Health and Safety

Downstate Fast Ends With Warning To Cuomo

March 12, 2014
By Joe Maniscalco

Fred Kowal.

Fred Kowal

Brooklyn, NY – Members of the Brooklyn clergy fighting to keep SUNY Downstate Medical Center a full-service teaching hospital, concluded their 48-hour fast on Tuesday, March 11, calling on Governor Andrew Cuomo to act on the institution’s behalf – or lose the support of Central Brooklyn voters.

“Downstate workers have been working for many years, and have been on the cutting edge,” said Gilford Monrose, pastor of Mt. Zion Church of God 7th Day and president of the 67th Precinct Clergy Council. “You deserve to stay at your jobs. If the governor can’t see that you deserve to keep your job, than we need to have him lose his job.”

Supporters of SUNY Downstate are appealing to the chief executive to scrap plans to privatize the medical center, located at 470 Clarkson Avenue, and allocate part of an $8 billion Medicaid waiver package to help revitalize the more than 150-year-old-year-old institution. 

Religious leaders mark the end of the 3-day fast.

Religious leaders mark the end of the 3-day fast.

“We ain’t voting for anybody who takes away our healthcare options at Downstate and continues to cause thousands of people to be laid-off,” said New York City Councilman Jumaane Williams [D-District 45].  “Governor Cuomo, we are paying attention here in Brooklyn. And if you can’t help us now, don’t look for us in November.”

About 1,000 workers at SUNY Downstate Medical Center have already lost their jobs through layoffs and attrition. 

Fred Kowal, president of United University Professions [UUP], called the fight to preserve SUNY Downstate Medical Center “The biggest and most important Civil Rights struggle going on in America today.”

“The fight that we are now engaged is not new,” Kowal said. “It goes back 20 years. I remember when there were the first hints of wanting to get rid of Downstate. We didn’t accept it then, and we will not accept it now.”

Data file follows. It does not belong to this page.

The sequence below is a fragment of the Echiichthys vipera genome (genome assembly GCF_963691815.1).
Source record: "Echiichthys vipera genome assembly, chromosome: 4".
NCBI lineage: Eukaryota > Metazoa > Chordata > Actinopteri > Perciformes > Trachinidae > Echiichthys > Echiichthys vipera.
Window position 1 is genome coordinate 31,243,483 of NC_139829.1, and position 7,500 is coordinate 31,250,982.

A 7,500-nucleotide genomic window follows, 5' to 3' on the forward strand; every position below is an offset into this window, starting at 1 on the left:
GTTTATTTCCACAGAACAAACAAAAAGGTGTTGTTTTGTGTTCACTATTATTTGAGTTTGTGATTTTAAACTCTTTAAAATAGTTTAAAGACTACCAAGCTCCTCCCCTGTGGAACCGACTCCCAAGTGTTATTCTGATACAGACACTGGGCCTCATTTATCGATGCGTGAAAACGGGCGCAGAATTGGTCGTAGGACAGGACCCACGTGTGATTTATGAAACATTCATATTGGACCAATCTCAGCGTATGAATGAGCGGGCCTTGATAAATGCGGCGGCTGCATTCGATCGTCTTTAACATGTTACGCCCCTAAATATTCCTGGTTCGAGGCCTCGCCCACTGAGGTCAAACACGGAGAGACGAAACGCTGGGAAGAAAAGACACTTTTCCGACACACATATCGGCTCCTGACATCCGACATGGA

The UUP president who represents some 3,000 workers at SUNY Downstate went on to chide Cuomo for proposing tax cuts for the wealthiest New Yorkers while also putting privatization on the table. 

“We say no to that,” Kowal said. “The money should be right here.”

Lester Crocket.

Lester Crocket.

A steady stream of the infirmed, sick and injured made their way through SUNY Downstate Medical Center’s main entrance as religious leaders completed seven circuits around the block in reference to the Biblical story of Jericho.

Those same religious leaders and their supporters say they are now ready to help shake the foundations of Cuomo’s future political aspirations. 

“This community votes, and the governor has ambitions in September and November, and that’s to be governor again,” Councilman Williams continued. “And I believe he has ambitions in four years to run this country – but he’s going to have a problem if Downstate gets privatized, or if Downstate closes down.mBecause we will remember who our friends are.”

Other labor groups fighting to preserve SUNY Downstate Medical Center include Public Employees Federation [PEF], Civil Service Employees Association [CSEA], American Federation of Teachers [AFT] and United Federation of Teachers [UFT]. 

“Our goal is not to just save SUNY Downstate – our goal is to build SUNY Downstate,” said Steve Porter, assistant to AFT President Randi Weingarten. 

Pastor Gilford Monrose

Pastor Gilford Monrose.

According to Lester Crocket, CSEA president for the Metropolitan Region, SUNY workers create over $2 billion in economic activity annually – contributing to a $12 return on investment for very dollar that the state invests in SUNY Downstate. 

Both the state and SUNY Downstate administration reportedly were very unhappy about organized labor’s support of this week’s interfaith fast. 

“After all, Downstate is safe, they told us,” Kowal said. “But this struggle is the heart of who we are as a union. SUNY and the governor are frightened by what they see here.”

March 12, 2014

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